JBS, the world’s largest meat processor, shrugged off its recent dramatic public exposure surrounding the activities of major shareholders, the Batista family, to post strong third quarter financials for the period ended 30 September.
Company president José Batista Sobrinho described the results as ‘extraordinary’, acknowledging the continued support of the company’s clients, suppliers, lenders and shareholders, despite the recent events.
“We continue to work effortlessly to be a reference in compliance and corporate governance, while delivering solid and consistent results,” The 84-year old company founder said.
International divisions outside of Brazil underpinned the results, with group pre-tax earnings increased 37 percent year-on-year to a record R$4.3 billion (A$1.72 billion). Net revenue was stable, at the equivalent of A$16.44billion, and net income of A$129 million, down 63pc on last year.
The company’s USA Beef division, including operations in Australia and Canada, produced third quarter net revenue of US$5.53b (A$7.28b), an increase of 3.2pc compared with the same period last year, and pre-tax earnings of US$405m (A$532m).
Exports, particularly out of the US operations, were the highlight, growing 9.5pc in volume and 3pc in price in year-on-year comparisons.
“Growth in domestic demand in the US has been significantly evolving throughout 2017, as a consequence of the strengthening of the American economy and low unemployment rate,” shareholders were told.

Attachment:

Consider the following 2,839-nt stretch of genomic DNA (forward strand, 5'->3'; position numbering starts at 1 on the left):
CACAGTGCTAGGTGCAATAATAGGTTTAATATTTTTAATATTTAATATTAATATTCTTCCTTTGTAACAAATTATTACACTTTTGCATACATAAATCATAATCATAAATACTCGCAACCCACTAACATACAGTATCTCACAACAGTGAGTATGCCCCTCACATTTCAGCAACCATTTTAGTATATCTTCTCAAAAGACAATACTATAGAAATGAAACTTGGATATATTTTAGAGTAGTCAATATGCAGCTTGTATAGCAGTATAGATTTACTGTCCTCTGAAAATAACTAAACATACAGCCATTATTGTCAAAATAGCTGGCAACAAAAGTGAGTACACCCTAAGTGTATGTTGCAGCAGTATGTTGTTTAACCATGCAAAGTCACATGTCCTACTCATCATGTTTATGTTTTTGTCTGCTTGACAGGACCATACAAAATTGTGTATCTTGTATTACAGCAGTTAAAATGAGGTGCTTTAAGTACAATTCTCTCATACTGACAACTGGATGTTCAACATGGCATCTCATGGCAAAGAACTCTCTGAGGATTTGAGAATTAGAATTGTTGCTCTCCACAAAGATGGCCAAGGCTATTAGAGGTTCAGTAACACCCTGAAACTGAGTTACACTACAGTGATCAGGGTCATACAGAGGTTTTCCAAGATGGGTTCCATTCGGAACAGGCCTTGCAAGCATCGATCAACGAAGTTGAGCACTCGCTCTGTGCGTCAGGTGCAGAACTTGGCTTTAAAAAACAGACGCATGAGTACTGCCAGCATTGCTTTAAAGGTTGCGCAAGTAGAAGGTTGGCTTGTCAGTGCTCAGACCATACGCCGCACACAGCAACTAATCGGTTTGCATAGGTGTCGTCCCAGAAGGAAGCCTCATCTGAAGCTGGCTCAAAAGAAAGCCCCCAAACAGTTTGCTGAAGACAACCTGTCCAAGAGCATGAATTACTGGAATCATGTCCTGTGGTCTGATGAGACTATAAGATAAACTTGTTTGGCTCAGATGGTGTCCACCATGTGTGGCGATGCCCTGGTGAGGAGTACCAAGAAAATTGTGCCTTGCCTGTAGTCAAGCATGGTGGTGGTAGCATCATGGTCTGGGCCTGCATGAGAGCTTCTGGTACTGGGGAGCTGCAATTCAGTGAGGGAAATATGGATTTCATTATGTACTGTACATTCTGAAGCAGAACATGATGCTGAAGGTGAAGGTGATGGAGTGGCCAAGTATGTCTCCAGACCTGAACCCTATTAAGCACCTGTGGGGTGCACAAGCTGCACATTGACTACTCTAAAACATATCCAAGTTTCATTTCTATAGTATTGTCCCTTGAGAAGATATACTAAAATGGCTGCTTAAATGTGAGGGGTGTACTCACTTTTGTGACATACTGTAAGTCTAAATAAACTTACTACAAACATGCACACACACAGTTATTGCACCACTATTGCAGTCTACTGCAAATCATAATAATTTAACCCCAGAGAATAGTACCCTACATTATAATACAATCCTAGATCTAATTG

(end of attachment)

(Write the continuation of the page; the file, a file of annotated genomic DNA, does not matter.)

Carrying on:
“At the same time, US cattle herds continue to grow, increasing levels of cattle availability.”
While this factor favours the performance of the industry as a whole, JBS said it had been leveraging its US beef division results through operational improvements, strong commercial relationships and product mix.
In Australia, although results were positive, the JBS business continued to under-perform compared with the previous year, the report said.
“The cycle of rebuilding the Australian beef herd after drought continues, with heifer retention impacting cattle availability in the short term. Thus, beef operations in Australia impacted the JBS USA Beef division’s consolidated results,” the company said.
JBS withdraws IPO plan
Last month, JBS withdrew its request for an initial public offering in the US stock exchange for a planned subsidiary, JBS Foods International.
The withdrawal is a blow to JBS SA’s plans to restructure the company and improve access to a broader base of investors. Under the reorganisation, JBS SA would have contributed all its assets except its Brazilian beef business to a new holding company. The holding company would have been a wholly-owned subsidiary of JBS International. JBS SA then would have become a consolidated subsidiary of JBS Foods International trading separately on the Brazilian stock exchange.
In August, executives with JBS SA said plans for the IPO would proceed in 2018 despite the legal scandals dogging the company’s controllers, brothers Joesley and Wesley Batista.
In May, the Batistas resigned from the board of JBS SA after it was revealed that seven executives agreed to a plea bargain with federal prosecutors regarding bribes allegedly paid to 2000 government officials, including the current Brazilian president.
More recently, federal prosecutors in Brazil formally charged the Batista brothers with insider trading and market manipulation, accusing them of minimising financial losses by buying and selling millions of JBS shares before giving evidence as part of the plea deal related to the bribery and corruption charges.
The Batista brothers remain in police custody in pre-trial detention in São Paulo.
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